On June 28th, 2023, the Institute for Research on Poverty at the University of Wisconsin- Madison held a webinar, “Thirty Years of the FMLA: What’s Worked, What Hasn’t, and Recommendations for More Equitable Policies,” to discuss the advantages and drawbacks of the federal Family and Medical Leave Act (FMLA) and ways to improve equity and access in the policy.

Marci Ybarra, Associate Professor, Sandra Rosenbaum School of Social Work, University of Wisconsin–Madison, explored the historical background of FMLA and current challenges like unpaid, low-wage workers most likely being unable to afford time off from work, leave affordability varies across states, program knowledge, compliance, and racialized exclusion. Shetal Vohra-Gupta, Assistant Professor, Steve Hicks School of Social Work, The University of Texas at Austin, conveys the structuralized racism within the FMLA and ways to address the issue, like rewriting the policy to include language around racism and gender.

Maya Rossin-Slater Associate Professor of Health Policy at Stanford University School of Medicine, explained that paid family leave improves maternal and child health, allows little or no cost to employers, and has the potential to reduce inequalities in leave access. Although FMLA has protected worker rights for the last 30 years, specific provisions need to be applied to the FMLA to be equitable and accessible to improve health and work outcomes for workers who need FMLA most.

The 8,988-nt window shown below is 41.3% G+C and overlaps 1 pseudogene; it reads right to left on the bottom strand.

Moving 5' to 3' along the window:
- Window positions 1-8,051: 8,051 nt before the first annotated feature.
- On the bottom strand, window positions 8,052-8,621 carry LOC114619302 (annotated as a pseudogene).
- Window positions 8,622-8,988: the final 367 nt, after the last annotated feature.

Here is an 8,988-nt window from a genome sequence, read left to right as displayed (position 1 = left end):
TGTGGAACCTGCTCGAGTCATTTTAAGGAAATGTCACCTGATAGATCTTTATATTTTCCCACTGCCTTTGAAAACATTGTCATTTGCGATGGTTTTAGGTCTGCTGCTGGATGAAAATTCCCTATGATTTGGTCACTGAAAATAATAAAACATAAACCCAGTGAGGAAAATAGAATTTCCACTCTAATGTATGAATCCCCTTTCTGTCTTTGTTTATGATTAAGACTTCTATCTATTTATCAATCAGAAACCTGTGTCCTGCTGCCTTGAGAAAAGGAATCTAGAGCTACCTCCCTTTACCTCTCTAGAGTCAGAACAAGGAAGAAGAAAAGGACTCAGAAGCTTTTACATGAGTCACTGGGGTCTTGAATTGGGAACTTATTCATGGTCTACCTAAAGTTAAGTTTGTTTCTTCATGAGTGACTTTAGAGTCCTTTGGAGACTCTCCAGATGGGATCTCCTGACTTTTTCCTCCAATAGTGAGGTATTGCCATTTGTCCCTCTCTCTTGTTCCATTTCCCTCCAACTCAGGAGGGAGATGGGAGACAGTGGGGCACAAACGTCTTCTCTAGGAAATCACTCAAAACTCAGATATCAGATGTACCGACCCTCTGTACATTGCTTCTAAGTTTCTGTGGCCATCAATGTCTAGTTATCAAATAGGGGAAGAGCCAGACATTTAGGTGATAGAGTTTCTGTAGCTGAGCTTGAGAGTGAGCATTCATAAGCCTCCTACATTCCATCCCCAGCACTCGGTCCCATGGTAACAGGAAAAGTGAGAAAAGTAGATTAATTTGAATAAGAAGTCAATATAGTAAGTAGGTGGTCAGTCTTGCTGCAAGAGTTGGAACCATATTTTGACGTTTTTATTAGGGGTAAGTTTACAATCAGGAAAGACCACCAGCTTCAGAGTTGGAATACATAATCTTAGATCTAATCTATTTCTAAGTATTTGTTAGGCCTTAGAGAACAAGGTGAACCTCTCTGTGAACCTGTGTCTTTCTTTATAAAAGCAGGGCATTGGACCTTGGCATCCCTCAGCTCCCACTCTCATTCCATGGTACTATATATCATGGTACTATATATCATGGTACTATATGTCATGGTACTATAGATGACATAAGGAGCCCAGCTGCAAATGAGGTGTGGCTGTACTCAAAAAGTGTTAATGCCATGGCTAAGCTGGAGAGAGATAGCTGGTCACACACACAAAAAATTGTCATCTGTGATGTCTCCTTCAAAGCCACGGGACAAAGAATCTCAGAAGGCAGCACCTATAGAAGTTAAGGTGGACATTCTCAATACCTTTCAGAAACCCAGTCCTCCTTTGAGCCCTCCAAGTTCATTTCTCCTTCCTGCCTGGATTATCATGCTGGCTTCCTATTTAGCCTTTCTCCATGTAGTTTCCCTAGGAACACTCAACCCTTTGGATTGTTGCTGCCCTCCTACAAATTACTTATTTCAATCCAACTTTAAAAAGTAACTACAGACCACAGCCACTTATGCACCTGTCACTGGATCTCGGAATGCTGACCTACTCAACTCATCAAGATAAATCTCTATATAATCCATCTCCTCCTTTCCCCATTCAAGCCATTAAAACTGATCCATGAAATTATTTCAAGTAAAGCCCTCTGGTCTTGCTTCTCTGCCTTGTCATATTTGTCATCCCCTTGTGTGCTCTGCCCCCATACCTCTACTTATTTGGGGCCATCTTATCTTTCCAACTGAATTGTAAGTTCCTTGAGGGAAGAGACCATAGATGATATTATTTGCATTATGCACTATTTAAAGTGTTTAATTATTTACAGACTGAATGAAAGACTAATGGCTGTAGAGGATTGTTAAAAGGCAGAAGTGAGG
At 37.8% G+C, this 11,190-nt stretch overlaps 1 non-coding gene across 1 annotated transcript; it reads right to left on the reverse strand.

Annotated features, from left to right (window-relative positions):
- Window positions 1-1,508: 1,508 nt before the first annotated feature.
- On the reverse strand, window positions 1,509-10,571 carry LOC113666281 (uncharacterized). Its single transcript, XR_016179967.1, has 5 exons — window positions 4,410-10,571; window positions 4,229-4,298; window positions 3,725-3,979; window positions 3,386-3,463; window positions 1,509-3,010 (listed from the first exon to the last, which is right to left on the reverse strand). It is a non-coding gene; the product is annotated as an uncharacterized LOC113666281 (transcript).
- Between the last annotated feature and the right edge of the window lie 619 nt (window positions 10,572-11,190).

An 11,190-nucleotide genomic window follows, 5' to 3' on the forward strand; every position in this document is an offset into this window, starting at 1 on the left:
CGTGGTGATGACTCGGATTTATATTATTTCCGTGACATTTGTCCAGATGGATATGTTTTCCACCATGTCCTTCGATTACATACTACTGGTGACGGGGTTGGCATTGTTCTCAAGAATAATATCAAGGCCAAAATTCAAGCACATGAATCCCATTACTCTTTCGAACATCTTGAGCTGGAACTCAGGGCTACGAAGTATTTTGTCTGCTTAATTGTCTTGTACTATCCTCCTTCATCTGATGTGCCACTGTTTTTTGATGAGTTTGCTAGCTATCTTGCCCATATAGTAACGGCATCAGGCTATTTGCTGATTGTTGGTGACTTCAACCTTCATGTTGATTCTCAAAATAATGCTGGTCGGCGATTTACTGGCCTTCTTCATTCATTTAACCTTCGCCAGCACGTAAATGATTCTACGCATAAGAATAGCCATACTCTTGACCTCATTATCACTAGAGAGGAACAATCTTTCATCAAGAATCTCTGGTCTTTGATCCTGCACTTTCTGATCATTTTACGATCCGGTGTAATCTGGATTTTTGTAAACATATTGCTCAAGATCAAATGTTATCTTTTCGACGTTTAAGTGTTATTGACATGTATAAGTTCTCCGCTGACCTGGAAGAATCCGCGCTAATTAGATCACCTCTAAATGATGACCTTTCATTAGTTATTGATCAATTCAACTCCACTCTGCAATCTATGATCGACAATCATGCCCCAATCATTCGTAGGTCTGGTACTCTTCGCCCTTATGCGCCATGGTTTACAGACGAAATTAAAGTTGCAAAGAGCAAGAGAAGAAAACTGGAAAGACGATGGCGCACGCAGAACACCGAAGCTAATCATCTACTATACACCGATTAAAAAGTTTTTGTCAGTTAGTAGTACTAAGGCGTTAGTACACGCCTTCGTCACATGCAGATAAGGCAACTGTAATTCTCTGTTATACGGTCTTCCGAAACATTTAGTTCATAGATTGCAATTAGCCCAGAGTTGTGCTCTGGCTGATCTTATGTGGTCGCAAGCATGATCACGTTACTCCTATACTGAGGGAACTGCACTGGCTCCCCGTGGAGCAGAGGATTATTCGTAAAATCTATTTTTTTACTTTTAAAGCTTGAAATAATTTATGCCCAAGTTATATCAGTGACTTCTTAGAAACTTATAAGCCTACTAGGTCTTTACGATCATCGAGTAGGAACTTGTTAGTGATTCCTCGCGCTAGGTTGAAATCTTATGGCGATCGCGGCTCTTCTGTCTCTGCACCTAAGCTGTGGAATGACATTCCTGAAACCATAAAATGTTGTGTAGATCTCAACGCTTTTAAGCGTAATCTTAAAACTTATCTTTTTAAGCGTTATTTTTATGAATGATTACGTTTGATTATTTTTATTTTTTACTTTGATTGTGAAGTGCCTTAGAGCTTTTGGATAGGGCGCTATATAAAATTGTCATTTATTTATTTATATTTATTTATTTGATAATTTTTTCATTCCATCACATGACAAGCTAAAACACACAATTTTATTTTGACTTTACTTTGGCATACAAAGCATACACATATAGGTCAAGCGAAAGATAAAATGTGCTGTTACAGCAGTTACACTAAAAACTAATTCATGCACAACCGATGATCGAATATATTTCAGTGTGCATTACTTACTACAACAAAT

As a reminder, on May 17, 2023, Senator Kirsten Gillibrand (D-NY) and Representative Rosa DeLauro (D-CT) reintroduced the Family and Medical Insurance Leave (FAMILY) Act, which would create a permanent, national paid family and medical leave program. The bill would ensure that every worker, no matter the size of their employer or if they are self-employed or part-time, has access to paid leave for every serious medical event, every time it’s needed. CWLA is among the nearly 70 organizations that has endorsed this legislation.

By Ellison Olson, Policy Intern